iOS 5: Five Things Apple Left Out

Apple's new iOS 5, unveiled Monday at WWDC, delivers 200 new features to iPhone, iPad, and iPod Touch users. But Apple still managed to forget a few key twists.
There's no doubt that iOS 5 is a welcome update to Apple's mobile platform. It may not introduce groundbreaking new features, but those that it does include are great to have on board. After using iOS 5 beta 1 for just a few hours on Tuesday, I can attest that the new notifications system alone would be worth the generational upgrade. Alas, Apple couldn't quite stuff the kitchen sink into this release, and here are the things that didn't make the cut.

1. Widgets

iOS 5 does not bring support for widgets. This isn't the end of the world, but it would have been nice. One of the Android platform's biggest strengths is its widgets. They let users populate the home panels with dynamic content that changes and/or updates automatically. The new notification system in iOS 5 comes close to widget territory with its live stocks and weather updates, but they can't be placed where users want them and are only live in the notification shade. Perhaps Apple is reserving widgets for iOS 6.

2. Voice Actions

There was scuttlebutt earlier this year concerning Apple's collaborations with Nuance Communications. (Nuance makes voice recognition and dictation apps.) One task iOS doesn't handle nearly as well as Android is voice actions. Sure, iOS users can download Nuance's Dragon Dictation and use it to convert spoken words into typed text and then paste it into an email or text message, but that's about as far as it goes. Google, meanwhile, has voice-enabled every text field within Android, which lets users dictate the text into any place it is possible to type without the need for a third-party app. Google even went so far as to circumvent Apple a bit with support for voice search in the official Google Search app for iOS. Further, Android users can perform actions such as "Call Bob's Cell" and have their phone automatically perform that actions. iOS 5 hasn't added any of these. Yet.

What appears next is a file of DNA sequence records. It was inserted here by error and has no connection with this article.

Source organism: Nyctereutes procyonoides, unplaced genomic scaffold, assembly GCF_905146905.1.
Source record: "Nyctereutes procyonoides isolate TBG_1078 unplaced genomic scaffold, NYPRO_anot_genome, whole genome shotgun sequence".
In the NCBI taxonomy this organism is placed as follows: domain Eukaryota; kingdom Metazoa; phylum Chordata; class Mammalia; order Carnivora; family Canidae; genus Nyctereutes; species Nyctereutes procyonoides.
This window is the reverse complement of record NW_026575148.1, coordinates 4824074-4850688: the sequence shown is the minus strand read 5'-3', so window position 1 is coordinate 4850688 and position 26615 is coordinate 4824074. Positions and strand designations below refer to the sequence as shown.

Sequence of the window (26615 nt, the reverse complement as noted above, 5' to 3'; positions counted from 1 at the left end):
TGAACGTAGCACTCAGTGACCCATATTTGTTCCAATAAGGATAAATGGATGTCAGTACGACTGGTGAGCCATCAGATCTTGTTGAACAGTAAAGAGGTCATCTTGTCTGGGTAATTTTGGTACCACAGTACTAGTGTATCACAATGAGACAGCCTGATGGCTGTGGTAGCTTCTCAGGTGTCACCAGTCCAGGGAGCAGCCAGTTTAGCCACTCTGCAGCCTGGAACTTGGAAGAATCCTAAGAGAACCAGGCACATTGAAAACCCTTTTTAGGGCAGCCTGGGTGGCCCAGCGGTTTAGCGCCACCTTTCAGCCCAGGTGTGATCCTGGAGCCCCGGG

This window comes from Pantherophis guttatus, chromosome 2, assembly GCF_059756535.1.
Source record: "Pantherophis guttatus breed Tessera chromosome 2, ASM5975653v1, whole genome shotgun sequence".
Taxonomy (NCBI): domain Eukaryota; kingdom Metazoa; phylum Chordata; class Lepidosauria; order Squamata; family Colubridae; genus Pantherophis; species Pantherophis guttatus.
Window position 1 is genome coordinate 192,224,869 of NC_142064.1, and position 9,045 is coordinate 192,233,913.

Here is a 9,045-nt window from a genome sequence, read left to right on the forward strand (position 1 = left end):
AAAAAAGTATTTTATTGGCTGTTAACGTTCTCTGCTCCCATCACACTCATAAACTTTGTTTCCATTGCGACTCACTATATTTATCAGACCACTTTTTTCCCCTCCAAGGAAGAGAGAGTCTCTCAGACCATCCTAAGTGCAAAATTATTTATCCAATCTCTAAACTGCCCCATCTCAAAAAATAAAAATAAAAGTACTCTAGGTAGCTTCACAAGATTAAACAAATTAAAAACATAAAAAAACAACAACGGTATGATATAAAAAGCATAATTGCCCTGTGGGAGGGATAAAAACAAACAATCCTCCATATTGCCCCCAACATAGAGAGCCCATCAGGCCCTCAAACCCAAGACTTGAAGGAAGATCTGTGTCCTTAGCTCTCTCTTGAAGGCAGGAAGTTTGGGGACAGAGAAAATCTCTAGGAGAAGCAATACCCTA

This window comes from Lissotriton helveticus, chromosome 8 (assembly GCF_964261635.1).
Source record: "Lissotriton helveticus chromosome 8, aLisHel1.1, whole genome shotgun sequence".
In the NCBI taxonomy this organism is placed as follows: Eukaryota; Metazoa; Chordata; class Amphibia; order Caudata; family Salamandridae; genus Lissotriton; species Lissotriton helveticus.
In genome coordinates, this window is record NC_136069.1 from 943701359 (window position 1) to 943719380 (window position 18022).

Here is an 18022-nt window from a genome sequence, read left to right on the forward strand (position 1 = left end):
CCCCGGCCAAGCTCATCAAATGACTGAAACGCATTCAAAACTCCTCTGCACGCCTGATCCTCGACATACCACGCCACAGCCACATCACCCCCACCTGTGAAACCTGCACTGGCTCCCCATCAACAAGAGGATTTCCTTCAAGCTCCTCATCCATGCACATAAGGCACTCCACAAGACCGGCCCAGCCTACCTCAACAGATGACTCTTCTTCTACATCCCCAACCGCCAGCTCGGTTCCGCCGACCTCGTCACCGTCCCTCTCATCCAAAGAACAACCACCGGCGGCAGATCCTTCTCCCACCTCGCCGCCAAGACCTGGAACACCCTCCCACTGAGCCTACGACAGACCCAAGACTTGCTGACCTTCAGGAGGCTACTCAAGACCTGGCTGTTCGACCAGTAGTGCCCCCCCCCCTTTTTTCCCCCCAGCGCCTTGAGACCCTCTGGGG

3. FaceTime Via 3G/4G

FaceTime is Apple's proprietary video chatting software. iOS device users can FaceTime with one another via Wi-Fi. Many of the competing video chat platforms (Skype, Qik, ooVoo, et al.) offer chats over Wi-Fi, 3G, and 4G technologies. Apple needs to make FaceTime work on whatever data network is available. This would vastly improve the usefulness and reach of FaceTime. Apple has yet to announce if or when this might happen. It would also be fantastic if iOS device users could FaceTime with other video chatting clients. Unfortunately, none of the players seems interested in a universal video chatting application that works across platforms and devices.

4. Local File Support

It is still nearly impossible to access individual files through a central file management program within iOS. During its WWDC keynote, Apple said quite bluntly that it has spent 10 years attempting to kill off the need for file management tools. So far, with iOS, it has succeeded--though at the expense of frustrating users. Granted, iOS does allow users to sync select files from the device back and forth to a computer, but the process is clunky and not supported by enough business applications. iCloud does help alleviate this to some degree, but iCloud is no good to those stuck on an airplane or anywhere else where there's no connectivity.

5. Flash

Sitting on my couch last night, I caught a commercial for the Research In Motion PlayBook. It was the first I'd seen. The centerpiece of the commercial was the PlayBook's compatibility with Adobe's Flash technology and how that improves the browsing and video performance of the PlayBook over its competitors. Did Apple give up on its war with Adobe and think to include Flash in iOS 5? Hell no. Never gonna happen. If you haven't already, scratch this off your iOS wish list.

Employees have more ways to communicate than ever, but until the mishmash of tools gets integrated, productivity will suffer. Also in the new, all-digital issue of InformationWeek: A buyer's guide to enterprise social networking. Download it now. (Free registration required.)

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